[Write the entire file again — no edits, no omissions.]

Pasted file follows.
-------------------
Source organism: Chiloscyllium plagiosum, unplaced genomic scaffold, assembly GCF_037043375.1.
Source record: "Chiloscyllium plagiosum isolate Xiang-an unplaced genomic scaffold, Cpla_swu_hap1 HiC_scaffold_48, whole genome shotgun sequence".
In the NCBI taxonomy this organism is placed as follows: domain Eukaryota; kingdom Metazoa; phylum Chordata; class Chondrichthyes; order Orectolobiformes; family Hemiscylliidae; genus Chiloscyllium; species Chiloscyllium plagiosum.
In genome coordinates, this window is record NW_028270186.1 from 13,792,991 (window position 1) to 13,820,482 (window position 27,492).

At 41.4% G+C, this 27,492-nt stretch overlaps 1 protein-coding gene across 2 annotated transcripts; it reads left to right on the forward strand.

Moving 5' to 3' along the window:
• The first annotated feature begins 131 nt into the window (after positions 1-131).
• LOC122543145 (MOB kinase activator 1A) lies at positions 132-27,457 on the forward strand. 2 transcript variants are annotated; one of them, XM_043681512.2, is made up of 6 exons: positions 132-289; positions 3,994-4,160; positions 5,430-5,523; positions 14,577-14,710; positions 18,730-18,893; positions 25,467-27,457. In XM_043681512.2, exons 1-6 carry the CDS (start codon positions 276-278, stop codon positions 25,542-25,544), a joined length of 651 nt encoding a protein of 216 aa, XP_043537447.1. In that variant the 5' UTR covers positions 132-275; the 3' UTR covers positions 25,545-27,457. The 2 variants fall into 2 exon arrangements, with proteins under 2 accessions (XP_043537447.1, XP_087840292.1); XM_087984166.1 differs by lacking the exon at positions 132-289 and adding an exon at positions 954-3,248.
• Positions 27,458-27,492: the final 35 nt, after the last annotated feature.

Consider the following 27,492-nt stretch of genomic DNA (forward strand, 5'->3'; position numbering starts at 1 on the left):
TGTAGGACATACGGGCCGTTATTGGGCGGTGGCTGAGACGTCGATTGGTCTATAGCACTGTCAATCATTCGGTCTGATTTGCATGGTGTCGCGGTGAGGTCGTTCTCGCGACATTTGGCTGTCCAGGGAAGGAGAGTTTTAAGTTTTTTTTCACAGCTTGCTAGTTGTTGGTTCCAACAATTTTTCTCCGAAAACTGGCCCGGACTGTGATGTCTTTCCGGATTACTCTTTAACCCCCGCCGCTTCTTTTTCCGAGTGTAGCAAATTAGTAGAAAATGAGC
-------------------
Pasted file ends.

Source organism: Chiloscyllium plagiosum, unplaced genomic scaffold, assembly GCF_037043375.1.
Source record: "Chiloscyllium plagiosum isolate Xiang-an unplaced genomic scaffold, Cpla_swu_hap1 HiC_scaffold_48, whole genome shotgun sequence".
In the NCBI taxonomy this organism is placed as follows: domain Eukaryota; kingdom Metazoa; phylum Chordata; class Chondrichthyes; order Orectolobiformes; family Hemiscylliidae; genus Chiloscyllium; species Chiloscyllium plagiosum.
In genome coordinates, this window is record NW_028270186.1 from 13,792,991 (window position 1) to 13,820,482 (window position 27,492).

At 41.4% G+C, this 27,492-nt stretch overlaps 1 protein-coding gene across 2 annotated transcripts; it reads left to right on the forward strand.

Moving 5' to 3' along the window:
• The first annotated feature begins 131 nt into the window (after positions 1-131).
• LOC122543145 (MOB kinase activator 1A) lies at positions 132-27,457 on the forward strand. 2 transcript variants are annotated; one of them, XM_043681512.2, is made up of 6 exons: positions 132-289; positions 3,994-4,160; positions 5,430-5,523; positions 14,577-14,710; positions 18,730-18,893; positions 25,467-27,457. In XM_043681512.2, exons 1-6 carry the CDS (start codon positions 276-278, stop codon positions 25,542-25,544), a joined length of 651 nt encoding a protein of 216 aa, XP_043537447.1. In that variant the 5' UTR covers positions 132-275; the 3' UTR covers positions 25,545-27,457. The 2 variants fall into 2 exon arrangements, with proteins under 2 accessions (XP_043537447.1, XP_087840292.1); XM_087984166.1 differs by lacking the exon at positions 132-289 and adding an exon at positions 954-3,248.
• Positions 27,458-27,492: the final 35 nt, after the last annotated feature.

Consider the following 27,492-nt stretch of genomic DNA (forward strand, 5'->3'; position numbering starts at 1 on the left):
TGTAGGACATACGGGCCGTTATTGGGCGGTGGCTGAGACGTCGATTGGTCTATAGCACTGTCAATCATTCGGTCTGATTTGCATGGTGTCGCGGTGAGGTCGTTCTCGCGACATTTGGCTGTCCAGGGAAGGAGAGTTTTAAGTTTTTTTTCACAGCTTGCTAGTTGTTGGTTCCAACAATTTTTCTCCGAAAACTGGCCCGGACTGTGATGTCTTTCCGGATTACTCTTTAACCCCCGCCGCTTCTTTTTCCGAGTGTAGCAAATTAGTAGAAAATGAGC